There are multiple factors to consider when exploring third-party logistics companies. One of the most important is location. This extends beyond confirming a potential 3PL maintains a facility in the right country or city, though. A warehouse’s specific location within a city should also be weighed carefully, as a difference of just a few miles can have significant, long-term ramifications.
American Warehouses (AWI) contrasts with other Houston warehouses in its strategic proximity to several of the city’s vital highways, thus reaping a number of associated benefits.
The first major advantage of AWI’s location near highways is access to important transportation routes.
A warehouse's location influences the time and effort required to move goods from point A to point B. A facility positioned far from the intersection of key transportation arteries demands additional time to ship inventory out and onto the roads, and ultimately, to intended destinations. Anyone who manages logistics knows every minute lost to inefficient travel adds up, creating disruptive ripples throughout the entire chain, and necessitating even more resources to meet distribution needs.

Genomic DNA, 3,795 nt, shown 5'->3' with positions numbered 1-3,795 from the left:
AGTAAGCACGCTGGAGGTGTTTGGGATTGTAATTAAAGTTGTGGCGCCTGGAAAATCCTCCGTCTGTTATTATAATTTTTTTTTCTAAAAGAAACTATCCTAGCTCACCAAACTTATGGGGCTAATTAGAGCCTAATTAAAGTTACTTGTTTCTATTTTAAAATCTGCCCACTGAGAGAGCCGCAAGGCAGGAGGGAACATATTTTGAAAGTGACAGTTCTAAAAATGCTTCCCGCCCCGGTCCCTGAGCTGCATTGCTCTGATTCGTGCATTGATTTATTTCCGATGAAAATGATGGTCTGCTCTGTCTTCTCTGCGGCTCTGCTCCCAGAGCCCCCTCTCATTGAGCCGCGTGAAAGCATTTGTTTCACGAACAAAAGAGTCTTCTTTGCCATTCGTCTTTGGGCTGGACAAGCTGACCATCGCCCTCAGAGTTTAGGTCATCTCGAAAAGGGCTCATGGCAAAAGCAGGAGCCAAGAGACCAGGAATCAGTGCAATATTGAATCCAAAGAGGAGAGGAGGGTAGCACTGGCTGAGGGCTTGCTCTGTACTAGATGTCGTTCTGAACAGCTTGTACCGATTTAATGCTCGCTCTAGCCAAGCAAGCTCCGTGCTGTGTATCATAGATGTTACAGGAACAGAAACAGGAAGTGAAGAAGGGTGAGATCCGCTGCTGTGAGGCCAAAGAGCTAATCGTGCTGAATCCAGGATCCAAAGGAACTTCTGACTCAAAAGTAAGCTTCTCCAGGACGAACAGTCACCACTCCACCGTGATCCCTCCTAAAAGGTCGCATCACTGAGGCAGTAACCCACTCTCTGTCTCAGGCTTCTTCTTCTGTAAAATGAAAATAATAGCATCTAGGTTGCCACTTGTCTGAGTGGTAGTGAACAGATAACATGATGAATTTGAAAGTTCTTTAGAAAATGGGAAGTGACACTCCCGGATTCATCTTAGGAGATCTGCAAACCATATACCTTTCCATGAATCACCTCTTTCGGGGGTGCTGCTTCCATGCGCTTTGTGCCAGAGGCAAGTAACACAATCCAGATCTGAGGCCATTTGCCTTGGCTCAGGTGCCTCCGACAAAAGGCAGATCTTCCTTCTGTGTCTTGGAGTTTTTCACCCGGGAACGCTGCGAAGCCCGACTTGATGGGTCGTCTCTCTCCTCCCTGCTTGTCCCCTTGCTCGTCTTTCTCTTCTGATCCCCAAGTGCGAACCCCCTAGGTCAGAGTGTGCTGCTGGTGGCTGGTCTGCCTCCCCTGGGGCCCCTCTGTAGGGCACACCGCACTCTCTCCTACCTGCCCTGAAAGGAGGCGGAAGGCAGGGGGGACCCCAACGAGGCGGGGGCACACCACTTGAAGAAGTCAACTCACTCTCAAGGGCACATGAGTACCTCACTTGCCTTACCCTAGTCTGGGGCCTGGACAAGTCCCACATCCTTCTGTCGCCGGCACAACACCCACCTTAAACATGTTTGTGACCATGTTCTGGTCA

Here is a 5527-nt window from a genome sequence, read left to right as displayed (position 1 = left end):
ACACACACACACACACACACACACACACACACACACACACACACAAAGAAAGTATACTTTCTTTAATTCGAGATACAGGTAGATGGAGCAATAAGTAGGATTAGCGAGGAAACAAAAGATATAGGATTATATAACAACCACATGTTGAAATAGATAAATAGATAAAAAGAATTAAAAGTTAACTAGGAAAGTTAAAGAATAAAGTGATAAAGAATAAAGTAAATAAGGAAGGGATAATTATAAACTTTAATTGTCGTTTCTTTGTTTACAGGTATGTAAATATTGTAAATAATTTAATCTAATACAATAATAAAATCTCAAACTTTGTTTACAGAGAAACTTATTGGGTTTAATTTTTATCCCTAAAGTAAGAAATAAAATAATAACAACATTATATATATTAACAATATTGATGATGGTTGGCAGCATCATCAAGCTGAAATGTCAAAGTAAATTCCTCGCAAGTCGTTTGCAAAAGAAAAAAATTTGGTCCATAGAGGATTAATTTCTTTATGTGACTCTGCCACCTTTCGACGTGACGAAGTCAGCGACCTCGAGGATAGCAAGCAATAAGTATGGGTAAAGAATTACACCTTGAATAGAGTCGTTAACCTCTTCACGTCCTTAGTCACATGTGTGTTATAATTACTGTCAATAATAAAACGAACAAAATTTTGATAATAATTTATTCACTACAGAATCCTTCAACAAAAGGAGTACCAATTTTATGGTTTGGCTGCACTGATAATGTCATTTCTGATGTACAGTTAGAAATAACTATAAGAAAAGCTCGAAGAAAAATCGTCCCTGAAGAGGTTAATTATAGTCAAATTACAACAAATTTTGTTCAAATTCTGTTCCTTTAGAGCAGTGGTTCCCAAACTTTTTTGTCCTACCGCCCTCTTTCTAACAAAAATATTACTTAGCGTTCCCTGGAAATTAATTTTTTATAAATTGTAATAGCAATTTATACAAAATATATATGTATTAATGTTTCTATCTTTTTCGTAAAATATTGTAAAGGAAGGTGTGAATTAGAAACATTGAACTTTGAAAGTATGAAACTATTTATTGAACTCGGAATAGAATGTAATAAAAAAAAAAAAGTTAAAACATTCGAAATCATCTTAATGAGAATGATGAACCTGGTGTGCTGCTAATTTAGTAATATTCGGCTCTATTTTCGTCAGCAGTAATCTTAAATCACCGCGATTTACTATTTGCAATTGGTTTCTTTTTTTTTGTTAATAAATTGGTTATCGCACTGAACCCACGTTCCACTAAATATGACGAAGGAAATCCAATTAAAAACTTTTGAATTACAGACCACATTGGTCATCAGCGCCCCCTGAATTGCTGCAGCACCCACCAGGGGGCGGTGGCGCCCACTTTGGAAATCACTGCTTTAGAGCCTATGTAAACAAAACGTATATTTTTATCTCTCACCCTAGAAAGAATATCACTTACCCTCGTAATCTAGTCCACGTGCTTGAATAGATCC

A warehouse located centrally to major highways, on the other hand, grants easy access to the transportation channels so vital for a business to move inventory in the shortest amount of time.
AWI’s 825,000-square-foot facility is located within minutes of Houston’s four major highways: I-10, I-45, I-69 and I-610 Loop. No matter which direction inventory is coming or going, it will find its most direct path through our facility—even if it won’t be traveling on land for long. AWI’s close distance to Houston’s major airports, seaports and railways streamlines your storage operations, no matter how you plan to move inventories.
This yields both direct and indirect cost savings for our customers.
American Warehouses is set a few miles inland from the Houston Ship Channel, Barbour’s Cut and Bayport Terminal. This is close enough to these bustling waterways to be convenient for drayage shipping to and from the port, but spaced far enough away to reduce overhead costs—savings we then pass on to our customers via competitive rates.
These advantages go beyond competitive rates, however. As we’ve already mentioned, such proximity to highways benefits the distribution activities of a company, too.
Farther travel to access necessary routes creates greater demand for truck drivers—posing a significant challenge for logistics professionals in recent years. With baby boomers continuing to retire from truck driving positions and fewer from the younger generations taking their spots, the United States is in the grips of a truck driver shortage likely to worsen in the coming years. The lack of available drivers and associated increased wages only emphasize just how valuable each minute of a driver’s time is to a company’s entire supply chain.